For inferior goods, the Engel curve has a negative gradient. That means that as the consumer has more income, they will buy less of the inferior good because they are able to purchase better goods.

For goods with a Marshallian demand function generated from a utility function of Gorman polar form, the Engel curve is linear.

Many Engel curves feature saturation properties in that their slope tends toward infinity at high income levels, which suggests that there exists an absolute limit on how much expenditure on a good will rise as household income increases.[4] This saturation property has been linked to slowdowns in the growth of demand for some sectors in the economy, causing major changes in an economy's sectoral composition to take place.[5]

Other properties

When considering a system of Engel curves, the adding-up theorem dictates that the sum of all total expenditure elasticities, when weighted by the corresponding budget share, must add up to unity. This rules out the possibility of saturation being a general property of Engel curves across all goods as this would imply that the income elasticity of all goods approaches zero starting from a certain level of income. The adding-up restriction stems from the assumption that consumption always takes place at the upper boundary of the household's opportunity set, which is only fulfilled if the household cannot completely satisfy all its wants within the boundaries of the opportunity set.[6]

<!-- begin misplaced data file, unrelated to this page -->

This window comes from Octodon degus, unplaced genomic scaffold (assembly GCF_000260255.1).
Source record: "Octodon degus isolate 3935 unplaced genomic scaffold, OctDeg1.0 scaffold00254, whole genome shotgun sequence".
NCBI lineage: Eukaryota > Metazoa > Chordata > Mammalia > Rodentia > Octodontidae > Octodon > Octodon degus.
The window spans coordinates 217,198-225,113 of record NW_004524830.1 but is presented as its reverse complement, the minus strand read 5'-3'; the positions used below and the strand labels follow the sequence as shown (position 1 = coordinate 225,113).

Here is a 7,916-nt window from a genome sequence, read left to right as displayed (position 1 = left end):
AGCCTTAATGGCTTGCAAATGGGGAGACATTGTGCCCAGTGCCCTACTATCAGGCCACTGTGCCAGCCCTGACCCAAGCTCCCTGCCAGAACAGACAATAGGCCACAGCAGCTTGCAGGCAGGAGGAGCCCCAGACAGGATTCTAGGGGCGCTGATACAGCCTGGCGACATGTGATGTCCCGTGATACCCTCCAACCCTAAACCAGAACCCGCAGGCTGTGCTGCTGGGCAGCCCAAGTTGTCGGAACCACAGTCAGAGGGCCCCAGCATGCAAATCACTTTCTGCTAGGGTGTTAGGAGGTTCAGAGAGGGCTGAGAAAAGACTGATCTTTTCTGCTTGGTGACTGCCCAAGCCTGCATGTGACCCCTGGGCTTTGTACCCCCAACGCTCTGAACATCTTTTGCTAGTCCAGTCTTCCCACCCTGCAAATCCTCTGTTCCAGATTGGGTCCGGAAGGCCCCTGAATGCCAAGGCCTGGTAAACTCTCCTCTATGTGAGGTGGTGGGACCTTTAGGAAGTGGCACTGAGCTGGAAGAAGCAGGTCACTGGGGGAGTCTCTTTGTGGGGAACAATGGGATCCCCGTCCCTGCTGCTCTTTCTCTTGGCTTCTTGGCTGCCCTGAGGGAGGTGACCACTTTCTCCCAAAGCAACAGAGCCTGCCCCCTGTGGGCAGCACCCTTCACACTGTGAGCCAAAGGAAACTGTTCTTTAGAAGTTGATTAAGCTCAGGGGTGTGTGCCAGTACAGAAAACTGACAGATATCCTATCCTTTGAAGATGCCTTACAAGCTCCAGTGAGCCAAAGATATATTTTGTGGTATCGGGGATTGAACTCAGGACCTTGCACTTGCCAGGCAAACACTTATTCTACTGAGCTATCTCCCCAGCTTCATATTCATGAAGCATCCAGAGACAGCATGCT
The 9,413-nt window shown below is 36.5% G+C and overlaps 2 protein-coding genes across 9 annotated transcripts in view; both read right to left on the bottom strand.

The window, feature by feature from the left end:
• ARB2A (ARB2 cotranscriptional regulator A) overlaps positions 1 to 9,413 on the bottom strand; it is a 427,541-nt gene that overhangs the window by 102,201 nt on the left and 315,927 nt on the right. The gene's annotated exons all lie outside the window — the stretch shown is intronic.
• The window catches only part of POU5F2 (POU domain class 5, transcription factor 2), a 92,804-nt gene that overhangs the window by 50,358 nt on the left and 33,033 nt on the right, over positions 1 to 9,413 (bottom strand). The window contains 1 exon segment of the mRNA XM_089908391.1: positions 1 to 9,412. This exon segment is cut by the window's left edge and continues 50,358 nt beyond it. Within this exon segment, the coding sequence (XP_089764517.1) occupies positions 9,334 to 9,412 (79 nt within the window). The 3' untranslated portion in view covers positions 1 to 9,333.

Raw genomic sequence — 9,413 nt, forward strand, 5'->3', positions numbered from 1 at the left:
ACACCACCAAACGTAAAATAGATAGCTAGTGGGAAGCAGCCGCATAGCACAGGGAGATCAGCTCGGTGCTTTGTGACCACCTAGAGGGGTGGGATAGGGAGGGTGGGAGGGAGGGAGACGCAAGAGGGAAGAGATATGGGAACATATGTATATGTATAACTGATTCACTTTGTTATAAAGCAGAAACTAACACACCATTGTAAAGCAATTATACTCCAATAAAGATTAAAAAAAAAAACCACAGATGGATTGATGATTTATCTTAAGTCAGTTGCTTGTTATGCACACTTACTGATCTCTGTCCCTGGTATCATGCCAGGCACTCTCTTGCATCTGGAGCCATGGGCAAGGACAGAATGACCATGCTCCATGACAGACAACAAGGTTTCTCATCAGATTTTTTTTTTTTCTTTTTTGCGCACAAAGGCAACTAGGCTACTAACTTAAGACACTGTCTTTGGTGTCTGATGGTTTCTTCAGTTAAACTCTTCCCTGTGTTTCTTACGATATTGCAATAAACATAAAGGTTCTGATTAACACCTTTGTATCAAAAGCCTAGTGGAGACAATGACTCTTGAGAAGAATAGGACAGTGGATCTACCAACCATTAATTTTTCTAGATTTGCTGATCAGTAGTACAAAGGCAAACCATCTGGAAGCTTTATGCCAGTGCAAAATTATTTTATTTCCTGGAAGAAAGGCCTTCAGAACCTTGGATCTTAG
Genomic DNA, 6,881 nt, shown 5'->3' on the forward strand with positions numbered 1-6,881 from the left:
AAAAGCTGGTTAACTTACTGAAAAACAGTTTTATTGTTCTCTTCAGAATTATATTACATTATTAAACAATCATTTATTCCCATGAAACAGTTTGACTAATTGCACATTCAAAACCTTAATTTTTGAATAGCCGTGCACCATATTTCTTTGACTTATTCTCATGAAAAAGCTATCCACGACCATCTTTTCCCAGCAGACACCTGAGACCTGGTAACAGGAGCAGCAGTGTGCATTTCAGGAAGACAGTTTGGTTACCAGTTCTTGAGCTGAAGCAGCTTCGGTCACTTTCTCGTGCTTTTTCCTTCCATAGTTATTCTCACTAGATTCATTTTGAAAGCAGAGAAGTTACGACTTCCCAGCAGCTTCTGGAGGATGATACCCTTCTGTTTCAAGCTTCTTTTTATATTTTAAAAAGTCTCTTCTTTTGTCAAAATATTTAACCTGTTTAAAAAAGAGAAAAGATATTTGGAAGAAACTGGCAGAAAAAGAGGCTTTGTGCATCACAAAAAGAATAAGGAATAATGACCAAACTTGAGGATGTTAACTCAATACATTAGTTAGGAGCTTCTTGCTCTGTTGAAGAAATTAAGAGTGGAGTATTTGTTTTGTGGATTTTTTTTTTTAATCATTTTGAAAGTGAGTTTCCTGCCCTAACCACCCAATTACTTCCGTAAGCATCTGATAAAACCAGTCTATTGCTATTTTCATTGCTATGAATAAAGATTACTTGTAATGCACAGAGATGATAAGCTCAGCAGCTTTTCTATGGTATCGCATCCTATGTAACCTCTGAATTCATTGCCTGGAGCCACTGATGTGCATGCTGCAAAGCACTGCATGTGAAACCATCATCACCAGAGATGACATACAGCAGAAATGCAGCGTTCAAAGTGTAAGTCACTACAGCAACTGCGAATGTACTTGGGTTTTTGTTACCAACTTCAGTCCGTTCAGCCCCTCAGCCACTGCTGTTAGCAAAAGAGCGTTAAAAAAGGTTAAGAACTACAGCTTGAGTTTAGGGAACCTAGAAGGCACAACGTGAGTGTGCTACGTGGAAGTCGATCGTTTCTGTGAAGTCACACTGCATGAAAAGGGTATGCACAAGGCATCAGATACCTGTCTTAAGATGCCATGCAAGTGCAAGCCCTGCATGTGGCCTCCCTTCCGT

Other scholars argue that an upper saturation level exists for all types of goods and services.[5][7]


In microeconomics Engel curves are used for equivalence scale calculations and related welfare comparisons, and determine properties of demand systems such as aggregability and rank.

Engel curves have also been used to study how the changing industrial composition of growing economies are linked to the changes in the composition of household demand.[8]

In trade theory, one explanation of inter-industry trade has been the hypothesis that countries with similar income levels possess similar preferences for goods and services (the Lindner hypothesis), which suggests that understanding how the composition of household demand changes with income may play an important role in determining global trade patterns.[9]

Engel curves are also of great relevance in the measurement of inflation,[10] and tax policy.[11]